Five influential American lawmakers have introduced a resolution in the House of Representatives calling on the US Postal Service to issue a postal stamp to commemorate the festival of Diwali.
Introduced by Congresswoman Carolyn B Maloney from New York, the resolution is co-sponsored by lawmakers Mike Honda, Ami Bera, Tulsi Gabbard and Grace Meng.
"Despite the significance of this holiday to many Americans, the United States Postal Service has not yet recognised Diwali with a commemorative stamp, as it has with other major religious and cultural holidays such as Christmas, Kwanzaa, Hanukkah, and Eid," said Maloney.
"Our resolution would express the sense of the House that the Citizens Stamp Advisory Committee should issue a stamp honouring Diwali, an important spiritual and cultural festival for many Americans," she said.
"It celebrates ideas that Americans believe in -- good over evil, light over dark, knowledge over ignorance. The millions of Americans who celebrate Diwali deserve to have their holiday afforded the same recognition and respect as the USPS has already shown for Christmas, Kwanzaa, Hanukkah, and Eid," Honda said.
A postage stamp recognising Diwali as an important holiday is long overdue, Indian American Bera said.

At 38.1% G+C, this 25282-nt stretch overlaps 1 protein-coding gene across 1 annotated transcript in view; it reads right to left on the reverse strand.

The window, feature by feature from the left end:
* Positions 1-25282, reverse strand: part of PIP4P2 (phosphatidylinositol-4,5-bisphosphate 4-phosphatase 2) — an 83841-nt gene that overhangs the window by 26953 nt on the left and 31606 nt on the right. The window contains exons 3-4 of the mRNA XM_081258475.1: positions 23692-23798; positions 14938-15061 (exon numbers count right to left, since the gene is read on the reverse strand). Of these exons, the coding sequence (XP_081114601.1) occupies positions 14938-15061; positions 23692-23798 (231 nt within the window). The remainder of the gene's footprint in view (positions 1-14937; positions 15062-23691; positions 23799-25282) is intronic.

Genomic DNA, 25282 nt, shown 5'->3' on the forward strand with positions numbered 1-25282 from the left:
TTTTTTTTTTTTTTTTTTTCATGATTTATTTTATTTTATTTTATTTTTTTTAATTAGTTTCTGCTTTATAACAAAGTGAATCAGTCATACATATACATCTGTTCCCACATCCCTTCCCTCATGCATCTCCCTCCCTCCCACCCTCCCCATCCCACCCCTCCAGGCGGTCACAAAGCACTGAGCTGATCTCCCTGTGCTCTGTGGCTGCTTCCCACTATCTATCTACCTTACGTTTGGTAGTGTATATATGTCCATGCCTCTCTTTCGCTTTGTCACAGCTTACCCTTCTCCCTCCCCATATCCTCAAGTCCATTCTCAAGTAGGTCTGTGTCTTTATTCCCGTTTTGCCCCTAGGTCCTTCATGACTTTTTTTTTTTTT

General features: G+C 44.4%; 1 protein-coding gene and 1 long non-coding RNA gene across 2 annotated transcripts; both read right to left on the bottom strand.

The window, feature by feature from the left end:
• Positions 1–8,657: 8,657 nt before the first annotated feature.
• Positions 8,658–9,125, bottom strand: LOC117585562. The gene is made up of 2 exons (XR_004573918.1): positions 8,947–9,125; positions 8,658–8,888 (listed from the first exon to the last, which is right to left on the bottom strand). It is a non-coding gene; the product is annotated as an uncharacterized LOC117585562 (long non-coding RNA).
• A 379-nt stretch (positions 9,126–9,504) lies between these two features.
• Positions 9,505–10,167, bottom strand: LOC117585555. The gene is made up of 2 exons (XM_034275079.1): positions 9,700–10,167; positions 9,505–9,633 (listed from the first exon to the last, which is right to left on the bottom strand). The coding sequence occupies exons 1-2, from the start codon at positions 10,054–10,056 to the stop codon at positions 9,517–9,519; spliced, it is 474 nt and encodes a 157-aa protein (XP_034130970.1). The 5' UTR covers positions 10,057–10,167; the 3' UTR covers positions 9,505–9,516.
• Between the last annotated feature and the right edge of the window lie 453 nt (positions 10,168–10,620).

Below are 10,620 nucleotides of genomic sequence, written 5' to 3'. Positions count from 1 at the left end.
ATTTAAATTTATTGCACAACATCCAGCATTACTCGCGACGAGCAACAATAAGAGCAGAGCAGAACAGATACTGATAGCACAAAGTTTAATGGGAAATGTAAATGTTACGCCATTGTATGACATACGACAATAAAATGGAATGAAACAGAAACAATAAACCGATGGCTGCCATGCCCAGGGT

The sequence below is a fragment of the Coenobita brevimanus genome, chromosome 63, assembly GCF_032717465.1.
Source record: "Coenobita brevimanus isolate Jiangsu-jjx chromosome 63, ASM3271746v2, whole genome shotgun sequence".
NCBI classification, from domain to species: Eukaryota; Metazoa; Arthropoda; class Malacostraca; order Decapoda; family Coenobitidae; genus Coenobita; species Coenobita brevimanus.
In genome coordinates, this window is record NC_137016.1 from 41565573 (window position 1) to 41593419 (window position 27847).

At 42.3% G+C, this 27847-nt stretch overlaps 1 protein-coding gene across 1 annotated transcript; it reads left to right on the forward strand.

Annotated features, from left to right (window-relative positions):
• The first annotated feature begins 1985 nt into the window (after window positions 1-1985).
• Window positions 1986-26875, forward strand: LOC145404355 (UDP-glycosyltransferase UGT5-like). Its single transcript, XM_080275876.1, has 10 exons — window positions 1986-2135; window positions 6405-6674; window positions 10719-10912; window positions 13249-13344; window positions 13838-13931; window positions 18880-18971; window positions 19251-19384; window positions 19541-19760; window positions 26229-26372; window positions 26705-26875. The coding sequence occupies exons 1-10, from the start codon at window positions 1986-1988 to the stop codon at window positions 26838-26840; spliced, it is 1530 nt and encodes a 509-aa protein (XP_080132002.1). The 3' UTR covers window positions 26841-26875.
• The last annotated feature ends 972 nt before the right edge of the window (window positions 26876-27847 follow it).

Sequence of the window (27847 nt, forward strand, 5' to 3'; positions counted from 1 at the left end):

"Diwali is a celebration of goodness over evil observed by millions of Americans each year and it should get the same acknowledgement as many other major religious holidays do with a commemorative stamp," he asserted.
Diwali is a time of spiritual renewal for many Americans, Hindu American lawmaker Gabbard said, adding that this stamp would be deeply meaningful to Indian Americans all across the country, and Hindus around the world.
"The Citizens Stamp Advisory Committee should recognise Diwali, its universal message of selflessness and righteousness, and the diversity that exists within our country," she said.
"The Postal Service has issued stamps for several major religious holidays, and now it's time that the agency does the same for the Festival of Lights as well," Meng said.
Aside from the cultural significance of the Diwali stamp, there are economic benefits associated with its issuance.
There are over three million Indian Americans in the US. The sale of the Diwali stamp could provide the USPS with a much-needed revenue surge, said the media release issued by the lawmakers.
This is not the first time that a resolution in this regard has been introduced in either the House of Representatives or the Senate.
For several years, Maloney has headed efforts in Congress to push the Citizens Stamp Advisory Committee to consider issuing a commemorative Diwali stamp.